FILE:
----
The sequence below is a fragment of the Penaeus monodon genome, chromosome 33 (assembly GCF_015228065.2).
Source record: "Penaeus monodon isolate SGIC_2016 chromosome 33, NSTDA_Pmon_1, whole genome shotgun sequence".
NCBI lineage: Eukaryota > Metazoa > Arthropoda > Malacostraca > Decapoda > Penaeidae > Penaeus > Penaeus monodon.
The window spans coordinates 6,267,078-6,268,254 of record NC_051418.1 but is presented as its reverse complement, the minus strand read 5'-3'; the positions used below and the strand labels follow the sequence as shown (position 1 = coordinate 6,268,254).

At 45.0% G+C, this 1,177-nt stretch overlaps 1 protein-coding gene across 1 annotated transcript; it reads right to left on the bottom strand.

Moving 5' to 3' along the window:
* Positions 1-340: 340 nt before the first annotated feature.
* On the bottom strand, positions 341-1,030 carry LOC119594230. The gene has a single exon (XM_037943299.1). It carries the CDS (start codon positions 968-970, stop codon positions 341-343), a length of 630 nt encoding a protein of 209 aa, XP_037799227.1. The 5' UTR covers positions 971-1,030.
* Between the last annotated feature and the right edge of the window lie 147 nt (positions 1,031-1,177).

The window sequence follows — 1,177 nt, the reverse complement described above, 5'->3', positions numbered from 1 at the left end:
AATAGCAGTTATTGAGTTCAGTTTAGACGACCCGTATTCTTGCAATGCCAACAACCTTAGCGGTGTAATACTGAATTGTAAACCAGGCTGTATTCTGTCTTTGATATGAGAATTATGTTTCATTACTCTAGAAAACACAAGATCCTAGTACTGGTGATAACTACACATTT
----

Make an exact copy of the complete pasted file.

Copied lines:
The sequence below is a fragment of the Penaeus monodon genome, chromosome 33 (assembly GCF_015228065.2).
Source record: "Penaeus monodon isolate SGIC_2016 chromosome 33, NSTDA_Pmon_1, whole genome shotgun sequence".
NCBI lineage: Eukaryota > Metazoa > Arthropoda > Malacostraca > Decapoda > Penaeidae > Penaeus > Penaeus monodon.
The window spans coordinates 6,267,078-6,268,254 of record NC_051418.1 but is presented as its reverse complement, the minus strand read 5'-3'; the positions used below and the strand labels follow the sequence as shown (position 1 = coordinate 6,268,254).

At 45.0% G+C, this 1,177-nt stretch overlaps 1 protein-coding gene across 1 annotated transcript; it reads right to left on the bottom strand.

Moving 5' to 3' along the window:
* Positions 1-340: 340 nt before the first annotated feature.
* On the bottom strand, positions 341-1,030 carry LOC119594230. The gene has a single exon (XM_037943299.1). It carries the CDS (start codon positions 968-970, stop codon positions 341-343), a length of 630 nt encoding a protein of 209 aa, XP_037799227.1. The 5' UTR covers positions 971-1,030.
* Between the last annotated feature and the right edge of the window lie 147 nt (positions 1,031-1,177).

The window sequence follows — 1,177 nt, the reverse complement described above, 5'->3', positions numbered from 1 at the left end:
AATAGCAGTTATTGAGTTCAGTTTAGACGACCCGTATTCTTGCAATGCCAACAACCTTAGCGGTGTAATACTGAATTGTAAACCAGGCTGTATTCTGTCTTTGATATGAGAATTATGTTTCATTACTCTAGAAAACACAAGATCCTAGTACTGGTGATAACTACACATTT